Buenos Aires

Trip Start Aug 09, 2010
Trip End Jan 06, 2011

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Flag of Argentina  , Capital Federal District,
Tuesday, October 5, 2010

Buenos Aires is the tango capital of South America - where the tango was born in the 1920s. Thirteen million people inhabit the capital of Argentina, and it is a city of many different districts. BA is considered the richest city in South America, and even in the Southern Hemisphere. People of BA are called people of the port, or 'portenos'. The President of Argentina resides and works in BA, and it was the home of Evita Peron, the famous wife of President Juan Peron who died in 1974. Evita, for those who don't know (and there seem to be a few) sang the famous song "Don't cry for me Argentina" from the balcony of the presidential 'palace'. Evita died at the age of 30, and both her and her husband were very much loved by the people.

Argentina has had a marred political history, with 4 dictators, the last of which was ousted in the mid 1980s. BA is a very politically charged city, with us seeing numerous protests while we were there for our 3 days. The last dictator was not popular, and decided to increase his popularity by invading the Falkland Islands, which at the time was a British Colony in the early 1980s. He sent inexperienced soldiers into battle for a 2 month war, and lost more hope in his followers as too many soldiers were killed. At about the same time, the military took young children from their families and re-housed them with military families. No one knew what had happened to these children. The same thing happened with young boys simply disappearing - and years later the truth was revealed. Some children grew up not knowing that they been given to strangers. Some of the teenage boys were murdered, and some have never been found. The silent marches of the mothers (Mothers of the Plaza de Mayo) are a well known image of Argentine's suffering at the time, and mothers still gather every Thursday in the main square to protest and remember those that were lost. 30, 000 children went missing - and only 300 have been found to date.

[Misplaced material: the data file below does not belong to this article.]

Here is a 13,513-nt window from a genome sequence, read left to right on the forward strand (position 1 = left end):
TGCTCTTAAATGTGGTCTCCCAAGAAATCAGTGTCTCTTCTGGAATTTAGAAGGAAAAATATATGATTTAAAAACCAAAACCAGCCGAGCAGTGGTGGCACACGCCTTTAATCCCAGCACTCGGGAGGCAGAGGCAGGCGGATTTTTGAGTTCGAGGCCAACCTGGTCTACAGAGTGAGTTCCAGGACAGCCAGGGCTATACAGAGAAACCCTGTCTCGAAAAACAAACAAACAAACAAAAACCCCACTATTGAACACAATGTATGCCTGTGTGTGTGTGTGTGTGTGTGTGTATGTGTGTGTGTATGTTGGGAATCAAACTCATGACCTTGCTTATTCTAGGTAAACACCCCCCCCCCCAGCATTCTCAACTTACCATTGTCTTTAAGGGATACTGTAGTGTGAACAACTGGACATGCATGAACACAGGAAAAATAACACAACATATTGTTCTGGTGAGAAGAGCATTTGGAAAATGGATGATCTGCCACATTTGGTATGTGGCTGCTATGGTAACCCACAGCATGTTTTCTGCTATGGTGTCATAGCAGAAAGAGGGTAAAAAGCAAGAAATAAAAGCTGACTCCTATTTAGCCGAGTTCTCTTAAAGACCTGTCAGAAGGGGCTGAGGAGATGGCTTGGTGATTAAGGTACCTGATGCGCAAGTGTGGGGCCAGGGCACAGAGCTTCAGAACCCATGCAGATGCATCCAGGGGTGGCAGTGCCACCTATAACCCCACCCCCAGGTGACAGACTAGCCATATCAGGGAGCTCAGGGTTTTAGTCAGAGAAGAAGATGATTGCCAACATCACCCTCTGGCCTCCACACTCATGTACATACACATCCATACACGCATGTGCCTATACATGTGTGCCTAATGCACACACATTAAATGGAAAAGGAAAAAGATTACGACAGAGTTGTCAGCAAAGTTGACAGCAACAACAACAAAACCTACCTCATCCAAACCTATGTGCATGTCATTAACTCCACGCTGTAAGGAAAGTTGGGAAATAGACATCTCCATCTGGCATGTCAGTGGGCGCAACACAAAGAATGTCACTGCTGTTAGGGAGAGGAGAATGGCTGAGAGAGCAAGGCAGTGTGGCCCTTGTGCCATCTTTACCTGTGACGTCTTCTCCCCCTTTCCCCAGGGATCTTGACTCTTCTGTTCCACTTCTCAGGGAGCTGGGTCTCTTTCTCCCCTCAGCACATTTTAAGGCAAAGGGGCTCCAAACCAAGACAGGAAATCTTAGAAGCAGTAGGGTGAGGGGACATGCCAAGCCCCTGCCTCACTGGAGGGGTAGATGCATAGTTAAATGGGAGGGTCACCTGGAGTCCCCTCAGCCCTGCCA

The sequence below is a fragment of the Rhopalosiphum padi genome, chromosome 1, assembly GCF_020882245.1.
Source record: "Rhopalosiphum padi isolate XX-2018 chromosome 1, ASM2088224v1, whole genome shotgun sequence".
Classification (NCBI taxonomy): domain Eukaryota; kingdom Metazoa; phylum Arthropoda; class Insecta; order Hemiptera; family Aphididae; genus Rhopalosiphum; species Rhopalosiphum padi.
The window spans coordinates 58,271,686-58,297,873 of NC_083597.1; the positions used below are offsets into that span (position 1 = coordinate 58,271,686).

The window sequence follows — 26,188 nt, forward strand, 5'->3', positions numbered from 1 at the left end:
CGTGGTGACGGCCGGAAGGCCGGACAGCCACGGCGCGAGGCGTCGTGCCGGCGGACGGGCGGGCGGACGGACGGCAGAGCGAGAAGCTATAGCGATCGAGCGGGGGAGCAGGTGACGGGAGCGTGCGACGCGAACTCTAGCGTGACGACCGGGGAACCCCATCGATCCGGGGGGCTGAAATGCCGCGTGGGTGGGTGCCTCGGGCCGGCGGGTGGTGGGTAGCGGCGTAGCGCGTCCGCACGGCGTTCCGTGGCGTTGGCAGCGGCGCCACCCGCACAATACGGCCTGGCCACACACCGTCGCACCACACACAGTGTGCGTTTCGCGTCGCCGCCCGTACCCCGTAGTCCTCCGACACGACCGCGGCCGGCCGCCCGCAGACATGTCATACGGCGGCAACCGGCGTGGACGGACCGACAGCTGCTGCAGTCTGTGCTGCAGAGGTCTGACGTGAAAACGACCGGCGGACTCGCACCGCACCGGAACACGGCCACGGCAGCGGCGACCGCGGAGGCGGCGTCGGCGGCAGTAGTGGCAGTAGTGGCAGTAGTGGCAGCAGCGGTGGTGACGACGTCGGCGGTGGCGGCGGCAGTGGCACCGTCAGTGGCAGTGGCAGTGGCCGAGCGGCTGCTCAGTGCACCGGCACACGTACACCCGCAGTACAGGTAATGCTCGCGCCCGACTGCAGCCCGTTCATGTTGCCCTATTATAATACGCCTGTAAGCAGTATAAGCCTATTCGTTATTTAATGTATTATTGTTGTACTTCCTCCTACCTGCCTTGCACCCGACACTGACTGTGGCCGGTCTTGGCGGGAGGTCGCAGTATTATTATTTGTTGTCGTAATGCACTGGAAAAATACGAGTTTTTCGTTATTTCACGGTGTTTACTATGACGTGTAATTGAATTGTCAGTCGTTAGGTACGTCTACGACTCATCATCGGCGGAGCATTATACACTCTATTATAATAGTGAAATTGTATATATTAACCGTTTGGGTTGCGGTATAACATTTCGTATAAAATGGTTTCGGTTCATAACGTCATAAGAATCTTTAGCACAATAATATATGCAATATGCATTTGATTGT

The political history of this country is an interesting, with much suffering. People are proud of their heritage and fight for their rights still - more than most countries that I have been to. The tango arose out of this past - from the diversity of the people living there, who were poor and had brought their various cultures to the country. So - what do you do when you are in BA - go to a tango show of course. So - this is what we did - a tango lesson (to go along with my salsa), an amazing dinner and a tango show to remember. It is an amazingly sultry dance. 

We also managed to squeeze in a bike tour of the city - which took us to the richest suburb (Puerto Madero) of old warehouses converted on the river - and to the coloured houses and streets of La Boca which was developed when a mix of Italians and Spanish immigrated and could not afford to live in a single house. They opted to live in large houses, which could house up to 10 families with10 people per room. Due to their poverty, the only thing they could do to brighten their houses up was to paint the scrap metal they found with multi colours. The houses remain today - and some of them have been converted to shops and restaurants, and is obviously a major tourist attraction. On the bicycle we stopped at the Silver River, which is the widest river in the world - spanning 50km in width at one point between Argentina and Uruguay. It is also probably one of the most polluted rivers in the world - with the BA council happily pouring raw sewerage into the river, as well as a lot of other waste. Every few years, the government vows to clean the river up, but the money is (apparently) pocketed by corrupt officials and this scheme never takes off.